NISSAN AND its performance arm Nismo are among the current day pioneers in factory classic car support; they are incrementally releasing newly reproduced parts and components to support the restoration and preservation of R32-R34 Skyline GT-Rs through their Heritage Parts program.

The program was launched mid-last year, initially with factory replacement parts for the R32-generation GT-R only (1989-1994). The initial release consisted mostly of small engine hoses and rubber trims, before expanding to cover the R33 (1995-1998) and R34 (1999-2002) generations at the end of 2018, offering newly reproduced bumpers, lamp assemblies and exterior and engine seals.

Now Nismo has announced a third expansion, arguably the most significant one yet.

Incredibly, Nismo is putting the lauded 2.6lt inline-six RB26 engine back into production after it was reported a number of years ago that engine casting would cease. You’re now able to head on down to your local Nissan parts department, and order a brand new RB26 engine block and cylinder head.

The engine block and head wear a “manufacturer’s suggested retail price” of 170,000JPY (AU$2173) and 187,000JPY (AU$2390) respectively.

For the R33 and R34 generations, Nismo is now offering new replacement wiper motors and assemblies, and windscreen washer bottles. The R32 however, is the big winner from this new expansion in terms of the parts range.

New rear quarter panels, roof panels, front and rear bumpers, as well as an entirely new reproduction OEM muffler, fuel pump and engine harness are now available for the R32. It can be reasonably expected that the R33 and R34 generations will see the same in a future release.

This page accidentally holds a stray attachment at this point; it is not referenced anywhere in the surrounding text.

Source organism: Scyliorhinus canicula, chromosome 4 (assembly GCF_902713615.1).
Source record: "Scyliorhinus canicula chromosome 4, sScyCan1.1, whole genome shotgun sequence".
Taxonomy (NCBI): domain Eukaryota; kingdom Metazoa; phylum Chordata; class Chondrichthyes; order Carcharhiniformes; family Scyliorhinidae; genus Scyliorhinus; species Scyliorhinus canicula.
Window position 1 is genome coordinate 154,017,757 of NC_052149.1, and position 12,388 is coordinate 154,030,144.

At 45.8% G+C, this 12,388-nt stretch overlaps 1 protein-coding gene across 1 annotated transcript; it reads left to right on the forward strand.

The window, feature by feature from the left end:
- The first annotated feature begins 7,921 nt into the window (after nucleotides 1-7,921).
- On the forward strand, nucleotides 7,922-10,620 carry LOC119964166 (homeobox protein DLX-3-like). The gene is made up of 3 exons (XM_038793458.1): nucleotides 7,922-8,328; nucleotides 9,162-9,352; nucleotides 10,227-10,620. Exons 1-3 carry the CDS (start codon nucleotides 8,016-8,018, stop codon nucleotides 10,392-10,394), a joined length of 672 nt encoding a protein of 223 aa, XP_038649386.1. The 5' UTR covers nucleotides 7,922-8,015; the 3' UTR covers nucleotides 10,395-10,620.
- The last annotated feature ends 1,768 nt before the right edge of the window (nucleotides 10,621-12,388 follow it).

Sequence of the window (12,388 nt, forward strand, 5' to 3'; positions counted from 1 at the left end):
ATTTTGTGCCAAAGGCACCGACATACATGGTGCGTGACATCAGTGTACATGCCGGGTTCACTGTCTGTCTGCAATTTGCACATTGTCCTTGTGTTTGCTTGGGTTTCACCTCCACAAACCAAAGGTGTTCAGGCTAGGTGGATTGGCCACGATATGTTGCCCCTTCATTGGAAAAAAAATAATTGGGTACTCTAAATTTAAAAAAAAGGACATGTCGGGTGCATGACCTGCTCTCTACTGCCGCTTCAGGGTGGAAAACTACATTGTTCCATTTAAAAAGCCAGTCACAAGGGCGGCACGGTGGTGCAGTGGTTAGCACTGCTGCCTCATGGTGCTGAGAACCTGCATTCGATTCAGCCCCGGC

If you’ve been paying attention to the latemodel Japanese market, these Skylines have exploded in value over the past few years, and have subsequently seen similar market price rises for hard-to-come-by components that, until now, were no longer produced.

Nismo’s Heritage Parts program should see a welcome stabilisation to used-parts market pricing, where a used short-block can set you back $5000 alone, and OEM mufflers and bumpers often wear hefty asking prices up to double or triple what they would have commanded 10 years ago.

Nissan is likely privy to the booming used parts market – especially in America where its 25 -year import rule is only now seeing the first R33 GT-Rs legally driven on the road. The Yokohama brand may be seeking to cut their own slice of the cake, but regardless, a new parts supply of this calibre should be applauded, and should be a welcome move for those looking to restore their 90s dream machines.

We would love to see other car makers show the same support for their storied backcatalogues, helping owners keep their beloved cars on the road.